Thank you to our panelists Dr. Andrea Gilpin General Manager Goodman Pediatric Formulations Centre, Dr Bernard Lam Manager, Genomics Production Ontario Institute for Cancer Research, Dr. Saachshaini Sadchatheeswaran Senior Business Intelligence and Reporting Visualization Analyst TD

On February 16, CSB students connected with three U of T alumni in a virtual Career Panel supported by the b2B program and moderated by Raegan Larson, CSBGU’s Career and Professional Development Officer. We are very grateful to our panelists for sharing their unique career paths coming out of a life sciences program. They all gained crucial skills in academia, and chose to follow their passions into the private sector.

Dr. Andrea Gilpin obtained an MBA in International Business after an MSc at Western and a PhD from U of T. She went on to combine her interest in science and business, working for research centres, biotechnology startups, pharmaceutical companies, and in her current position as General Manager of the Goodman Pediatrics Formulations Centre.

Dr. Bernard Lam’s academic career went as far as postdoctoral work at Mass General Hospital in Boston after a BSc and PhD at U of T. He moved to industry to become a Senior Research Scientist at Norgen Biotek Corp, and now combines his academic and business training as General Manager of Genomics Production at the Ontario Institute for Cancer Research since 2018.

Dr. Saachshaini Sadchatheeswaran completed her BSc at U of T in 2011. A marine ecology internship at Stellenbosch University led her to pursue a PhD at the University of Cape Town. Her work on statistics and data visualization was the most fulfilling part of her studies, so she pursued this interest into the private sector. She now works at TD Bank as a Senior Business Intelligence and Reporting Visualization Analyst.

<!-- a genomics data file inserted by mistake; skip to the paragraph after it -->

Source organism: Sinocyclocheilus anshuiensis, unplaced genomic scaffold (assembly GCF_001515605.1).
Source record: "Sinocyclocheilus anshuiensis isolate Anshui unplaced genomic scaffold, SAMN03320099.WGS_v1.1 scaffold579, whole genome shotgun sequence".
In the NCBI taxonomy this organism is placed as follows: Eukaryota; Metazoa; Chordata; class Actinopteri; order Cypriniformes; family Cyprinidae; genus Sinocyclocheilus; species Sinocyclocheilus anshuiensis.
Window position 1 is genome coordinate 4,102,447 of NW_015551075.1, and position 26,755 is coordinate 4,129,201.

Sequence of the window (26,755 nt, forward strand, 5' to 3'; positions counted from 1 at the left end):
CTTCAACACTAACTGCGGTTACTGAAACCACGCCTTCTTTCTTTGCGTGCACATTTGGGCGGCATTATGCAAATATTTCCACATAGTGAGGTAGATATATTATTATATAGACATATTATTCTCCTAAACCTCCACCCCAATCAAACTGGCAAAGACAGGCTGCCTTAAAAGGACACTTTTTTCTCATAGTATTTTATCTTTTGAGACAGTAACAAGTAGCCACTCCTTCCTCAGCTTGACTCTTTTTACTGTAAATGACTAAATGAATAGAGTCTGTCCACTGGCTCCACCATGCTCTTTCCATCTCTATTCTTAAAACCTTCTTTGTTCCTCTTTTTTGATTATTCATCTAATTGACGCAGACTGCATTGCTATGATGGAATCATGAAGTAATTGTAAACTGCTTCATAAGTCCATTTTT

As with Sadchatheeswaran’s love of data visualization, activities or extracurriculars can suggest new career paths. For instance, Gilpin’s experience in student clubs and TA training helped her realize her love for business and management, whereas Lam followed the stock market to gain an understanding of the biotech industry.

Some jobs may require extra training in skills outside the scope of your degree. Gilpin completed an MBA to gain a better understanding of the business world. Sadchatheeswaran took a course on visual analytics and product design at OCADU, and also learned technical skills in coding.

For students who lack experience directly relevant to a job, showcasing relevant skills is key. Sadchatheeswaran advised that, particularly in her field of data visualization, a well-crafted portfolio is one way to create an outstanding application.

The panelists emphasized the importance of transferable skills obtained in academia; interpersonal skills such as teamwork and customer service are important in many life sciences jobs. Gilpin emphasized that while many industry jobs don’t involve lab work, the critical thinking and writing skills required in academia are broadly applicable to many other fields. Lam also mentioned problem solving and presentation as being highly marketable skills.

Lastly, the panelists recommended reaching out and making connections with others in the industry. For one, Sadchatheeswaran was able to land interviews at TD after a presentation that she gave at OCADU. Her talk impressed a viewer who reached out to her via LinkedIn. Lam cautioned that when it comes to making your own connections via LinkedIn, quality comes before quantity.

When contacting prospective employers, preparedness is key. Gilpin asserted the importance of researching companies of interest and thinking about how your ideas and skills can fit into their objectives. Similarly, Lam emphasized looking for ways that the applicant’s research interests align with, and potentially expand, the work of an academic or industry research lab.

Reaching out with a message of genuine interest and enthusiasm in an organization can help make a good impression, and open doors to new opportunities.